U.S. Supreme Court Upholds Use of Class-Action Waivers in Employment Arbitration Agreements
The Supreme Court ruled this week that class-action waivers in arbitration agreements are lawful.FN1 The much-anticipated Epic Systems Corp. v. Lewis decision provides clarity to employers nationwide, who previously were required to navigate a patchwork of various state, federal, and agency rules concerning the use of class-action waivers in employment arbitration agreements.FN2
Many employers find that arbitration agreements are a useful means to control litigation costs and minimize the risk of runaway verdicts in employment claims. The Epic Systems confirms that employers may also avoid costly class- and collective- actions through the use of class-action waivers.
Campbell Litigation has worked with many companies over the years to prepare arbitration agreements for their employees. For companies interested in developing an employment arbitration program, the Epic Systems decision clarifies that employment arbitration waivers are lawful. Employers are encouraged to contact an attorney with Campbell Litigation to ensure their employment arbitration agreements are procedurally sound, and to discuss the pros and cons of arbitration agreements.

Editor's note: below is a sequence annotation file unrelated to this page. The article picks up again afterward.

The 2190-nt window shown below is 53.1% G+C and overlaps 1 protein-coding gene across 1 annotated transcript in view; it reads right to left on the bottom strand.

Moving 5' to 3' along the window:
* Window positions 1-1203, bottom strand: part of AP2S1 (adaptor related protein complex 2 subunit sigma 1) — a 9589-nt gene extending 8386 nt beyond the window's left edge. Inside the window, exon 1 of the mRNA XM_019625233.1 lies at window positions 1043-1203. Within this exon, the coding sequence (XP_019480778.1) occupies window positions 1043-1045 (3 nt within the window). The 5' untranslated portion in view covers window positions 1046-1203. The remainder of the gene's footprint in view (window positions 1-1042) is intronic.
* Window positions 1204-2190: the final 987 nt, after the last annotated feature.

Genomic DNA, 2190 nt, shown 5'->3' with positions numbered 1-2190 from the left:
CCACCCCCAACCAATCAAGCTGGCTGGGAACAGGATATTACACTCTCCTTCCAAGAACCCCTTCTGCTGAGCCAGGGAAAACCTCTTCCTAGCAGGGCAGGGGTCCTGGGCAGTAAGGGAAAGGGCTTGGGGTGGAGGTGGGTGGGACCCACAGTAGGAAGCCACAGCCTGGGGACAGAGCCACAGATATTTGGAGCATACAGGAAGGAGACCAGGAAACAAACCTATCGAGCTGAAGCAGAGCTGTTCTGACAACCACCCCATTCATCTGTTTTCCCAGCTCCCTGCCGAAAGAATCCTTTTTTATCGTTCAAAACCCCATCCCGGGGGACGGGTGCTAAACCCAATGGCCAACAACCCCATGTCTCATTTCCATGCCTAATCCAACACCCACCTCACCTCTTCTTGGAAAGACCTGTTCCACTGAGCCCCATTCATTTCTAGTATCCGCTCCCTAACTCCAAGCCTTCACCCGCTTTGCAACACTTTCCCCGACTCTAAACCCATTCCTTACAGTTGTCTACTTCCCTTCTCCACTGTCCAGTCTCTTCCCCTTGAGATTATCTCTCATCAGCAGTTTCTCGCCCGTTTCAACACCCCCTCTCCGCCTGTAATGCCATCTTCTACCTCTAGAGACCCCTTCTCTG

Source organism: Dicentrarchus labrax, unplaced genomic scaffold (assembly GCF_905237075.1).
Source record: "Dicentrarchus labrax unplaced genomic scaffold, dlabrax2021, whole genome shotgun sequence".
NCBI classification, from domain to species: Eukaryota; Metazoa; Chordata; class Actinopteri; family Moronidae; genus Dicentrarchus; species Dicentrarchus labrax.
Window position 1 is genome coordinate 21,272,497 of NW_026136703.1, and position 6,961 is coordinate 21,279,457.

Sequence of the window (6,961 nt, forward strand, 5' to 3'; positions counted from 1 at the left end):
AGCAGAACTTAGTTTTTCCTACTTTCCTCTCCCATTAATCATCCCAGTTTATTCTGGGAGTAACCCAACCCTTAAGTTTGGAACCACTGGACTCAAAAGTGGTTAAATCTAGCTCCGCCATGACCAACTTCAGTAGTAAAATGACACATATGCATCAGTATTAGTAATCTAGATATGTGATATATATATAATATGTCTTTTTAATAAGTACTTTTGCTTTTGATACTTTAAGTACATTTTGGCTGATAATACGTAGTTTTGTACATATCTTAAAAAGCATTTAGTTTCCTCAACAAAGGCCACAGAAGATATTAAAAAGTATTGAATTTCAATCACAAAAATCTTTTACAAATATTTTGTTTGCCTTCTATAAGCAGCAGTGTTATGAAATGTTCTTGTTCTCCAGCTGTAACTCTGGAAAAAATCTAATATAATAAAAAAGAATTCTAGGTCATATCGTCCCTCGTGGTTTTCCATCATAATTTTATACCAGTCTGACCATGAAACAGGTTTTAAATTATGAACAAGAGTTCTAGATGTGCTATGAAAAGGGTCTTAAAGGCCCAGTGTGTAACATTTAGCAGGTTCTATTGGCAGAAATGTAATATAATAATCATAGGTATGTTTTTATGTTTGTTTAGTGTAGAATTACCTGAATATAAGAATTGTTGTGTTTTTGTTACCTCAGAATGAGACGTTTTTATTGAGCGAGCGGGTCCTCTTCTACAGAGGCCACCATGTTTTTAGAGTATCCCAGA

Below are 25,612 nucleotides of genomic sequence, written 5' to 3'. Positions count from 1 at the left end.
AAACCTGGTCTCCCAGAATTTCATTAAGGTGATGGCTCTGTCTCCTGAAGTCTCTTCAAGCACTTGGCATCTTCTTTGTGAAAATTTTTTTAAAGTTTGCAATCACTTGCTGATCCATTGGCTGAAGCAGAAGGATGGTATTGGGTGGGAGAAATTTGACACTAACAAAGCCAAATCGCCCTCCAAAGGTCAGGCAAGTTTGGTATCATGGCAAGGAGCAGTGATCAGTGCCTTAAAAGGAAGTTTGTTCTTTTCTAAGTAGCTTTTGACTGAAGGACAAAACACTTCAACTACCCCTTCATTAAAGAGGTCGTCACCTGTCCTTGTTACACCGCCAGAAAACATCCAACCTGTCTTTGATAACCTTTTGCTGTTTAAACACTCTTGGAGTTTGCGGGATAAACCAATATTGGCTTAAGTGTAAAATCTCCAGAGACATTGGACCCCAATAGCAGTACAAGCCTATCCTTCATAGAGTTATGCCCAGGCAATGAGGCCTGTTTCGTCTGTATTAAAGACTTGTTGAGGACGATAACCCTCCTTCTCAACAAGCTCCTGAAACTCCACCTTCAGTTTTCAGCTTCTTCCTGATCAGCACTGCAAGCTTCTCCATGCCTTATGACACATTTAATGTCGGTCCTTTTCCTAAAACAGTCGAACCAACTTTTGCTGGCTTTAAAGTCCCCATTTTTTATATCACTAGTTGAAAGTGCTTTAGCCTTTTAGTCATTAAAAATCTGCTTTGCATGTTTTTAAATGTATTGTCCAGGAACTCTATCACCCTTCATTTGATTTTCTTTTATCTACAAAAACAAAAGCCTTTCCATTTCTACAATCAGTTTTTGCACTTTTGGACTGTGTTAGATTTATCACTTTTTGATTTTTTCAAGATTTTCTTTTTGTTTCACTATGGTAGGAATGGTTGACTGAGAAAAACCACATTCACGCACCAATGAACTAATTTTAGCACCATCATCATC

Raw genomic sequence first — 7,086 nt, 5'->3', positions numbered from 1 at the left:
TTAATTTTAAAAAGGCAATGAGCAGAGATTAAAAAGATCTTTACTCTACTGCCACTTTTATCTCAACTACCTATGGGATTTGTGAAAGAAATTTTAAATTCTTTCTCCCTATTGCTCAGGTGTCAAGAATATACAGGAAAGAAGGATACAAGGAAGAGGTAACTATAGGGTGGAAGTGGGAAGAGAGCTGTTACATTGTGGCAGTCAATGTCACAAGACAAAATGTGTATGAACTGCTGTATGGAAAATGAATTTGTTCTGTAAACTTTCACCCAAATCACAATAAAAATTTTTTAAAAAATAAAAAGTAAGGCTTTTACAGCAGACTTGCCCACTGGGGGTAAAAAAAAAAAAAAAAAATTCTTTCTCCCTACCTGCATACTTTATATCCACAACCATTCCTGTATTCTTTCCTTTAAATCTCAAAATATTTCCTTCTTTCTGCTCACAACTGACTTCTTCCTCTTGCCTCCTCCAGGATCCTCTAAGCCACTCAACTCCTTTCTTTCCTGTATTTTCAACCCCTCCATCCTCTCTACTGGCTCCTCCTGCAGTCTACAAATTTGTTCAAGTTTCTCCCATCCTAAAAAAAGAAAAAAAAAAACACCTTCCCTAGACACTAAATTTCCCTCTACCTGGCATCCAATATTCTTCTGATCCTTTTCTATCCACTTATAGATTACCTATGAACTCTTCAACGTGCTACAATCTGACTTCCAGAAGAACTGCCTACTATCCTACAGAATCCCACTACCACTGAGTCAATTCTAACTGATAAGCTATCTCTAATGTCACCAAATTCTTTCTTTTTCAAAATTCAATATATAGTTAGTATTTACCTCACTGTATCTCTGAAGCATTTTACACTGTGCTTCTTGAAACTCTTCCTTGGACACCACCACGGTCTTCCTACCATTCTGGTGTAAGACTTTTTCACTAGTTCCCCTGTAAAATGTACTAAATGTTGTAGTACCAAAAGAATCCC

FN1: Epic Systems Corp. v. Lewis, --S. Ct. -- (2018), 2018 WL 2292444 (May 21, 2018), available at https://www.supremecourt.gov/opinions/17pdf/16-285_q8l1.pdf. Epic Systems was a 5-4 decision.
FN2: In 2012, the National Labor Relations Board (the “NLRB”) asserted for the first time that Section 7 of the National Labor Relations Act—which protects employees’ rights to join unions, bargain collectively, and engage in concerted activities for the mutual aid and protection of employees—nullified provisions requiring individualized employment arbitrations. D.R. Horton, Inc., 357 NLRB 2277. In recent years, the Sixth, Seventh, and Ninth Circuit Courts of Appeal (which together cover the entire West Coast and much of the Midwest) adopted the NLRB’s position. Lewis v. Epic Systems Corp., 823 F.3d 1147 (7th Cir. 2016); Morris v. Ernst & Young, LLP, 834 F.3d 975 (9th Cir. 2016); NLRB v. Alternative Entertainment, Inc., 858 F.3d 393 (6th Cir. 2017).